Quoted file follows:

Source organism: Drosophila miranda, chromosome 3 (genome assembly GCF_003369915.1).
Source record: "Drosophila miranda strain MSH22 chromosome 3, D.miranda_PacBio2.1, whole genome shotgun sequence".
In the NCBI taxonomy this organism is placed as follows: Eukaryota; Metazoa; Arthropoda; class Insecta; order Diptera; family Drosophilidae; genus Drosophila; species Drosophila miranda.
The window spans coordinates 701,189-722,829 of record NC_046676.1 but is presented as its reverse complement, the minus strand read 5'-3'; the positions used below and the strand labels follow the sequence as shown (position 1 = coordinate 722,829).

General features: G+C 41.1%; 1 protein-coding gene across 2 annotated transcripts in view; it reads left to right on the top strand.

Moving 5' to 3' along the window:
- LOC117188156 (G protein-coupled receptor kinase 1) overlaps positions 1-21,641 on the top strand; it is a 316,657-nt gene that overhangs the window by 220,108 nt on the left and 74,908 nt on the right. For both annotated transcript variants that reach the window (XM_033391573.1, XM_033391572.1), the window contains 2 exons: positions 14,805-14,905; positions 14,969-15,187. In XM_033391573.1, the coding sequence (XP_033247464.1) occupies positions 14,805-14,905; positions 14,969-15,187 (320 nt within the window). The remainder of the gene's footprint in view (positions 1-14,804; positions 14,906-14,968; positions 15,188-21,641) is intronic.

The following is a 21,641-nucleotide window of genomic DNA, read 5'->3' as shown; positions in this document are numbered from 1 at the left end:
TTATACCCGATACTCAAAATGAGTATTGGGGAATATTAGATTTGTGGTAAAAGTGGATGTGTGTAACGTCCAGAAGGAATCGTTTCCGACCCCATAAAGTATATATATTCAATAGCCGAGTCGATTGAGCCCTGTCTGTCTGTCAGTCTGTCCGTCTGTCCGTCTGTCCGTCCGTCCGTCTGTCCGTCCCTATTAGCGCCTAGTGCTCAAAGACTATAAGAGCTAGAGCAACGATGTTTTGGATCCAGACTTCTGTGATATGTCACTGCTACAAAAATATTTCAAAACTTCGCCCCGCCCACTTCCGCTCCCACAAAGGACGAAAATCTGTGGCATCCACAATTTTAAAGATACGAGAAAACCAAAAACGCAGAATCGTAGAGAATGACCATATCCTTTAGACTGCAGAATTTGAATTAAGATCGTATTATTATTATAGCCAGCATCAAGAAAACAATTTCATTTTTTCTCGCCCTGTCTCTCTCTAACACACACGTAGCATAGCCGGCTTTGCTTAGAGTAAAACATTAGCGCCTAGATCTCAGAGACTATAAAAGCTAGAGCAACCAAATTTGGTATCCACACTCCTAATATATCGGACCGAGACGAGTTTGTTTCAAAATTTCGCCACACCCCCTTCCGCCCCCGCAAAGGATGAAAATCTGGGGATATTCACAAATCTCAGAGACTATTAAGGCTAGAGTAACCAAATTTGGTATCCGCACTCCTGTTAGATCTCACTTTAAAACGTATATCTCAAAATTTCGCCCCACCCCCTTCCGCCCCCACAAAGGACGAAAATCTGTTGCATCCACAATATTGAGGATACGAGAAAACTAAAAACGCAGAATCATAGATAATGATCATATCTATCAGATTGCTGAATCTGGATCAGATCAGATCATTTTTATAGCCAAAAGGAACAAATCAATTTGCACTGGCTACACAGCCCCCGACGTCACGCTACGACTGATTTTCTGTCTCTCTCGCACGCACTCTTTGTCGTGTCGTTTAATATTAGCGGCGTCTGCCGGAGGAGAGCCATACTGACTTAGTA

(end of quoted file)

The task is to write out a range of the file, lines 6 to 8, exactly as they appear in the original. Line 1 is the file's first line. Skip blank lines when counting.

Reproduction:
Moving 5' to 3' along the window:
- LOC117188156 (G protein-coupled receptor kinase 1) overlaps positions 1-21,641 on the top strand; it is a 316,657-nt gene that overhangs the window by 220,108 nt on the left and 74,908 nt on the right. For both annotated transcript variants that reach the window (XM_033391573.1, XM_033391572.1), the window contains 2 exons: positions 14,805-14,905; positions 14,969-15,187. In XM_033391573.1, the coding sequence (XP_033247464.1) occupies positions 14,805-14,905; positions 14,969-15,187 (320 nt within the window). The remainder of the gene's footprint in view (positions 1-14,804; positions 14,906-14,968; positions 15,188-21,641) is intronic.

The following is a 21,641-nucleotide window of genomic DNA, read 5'->3' as shown; positions in this document are numbered from 1 at the left end: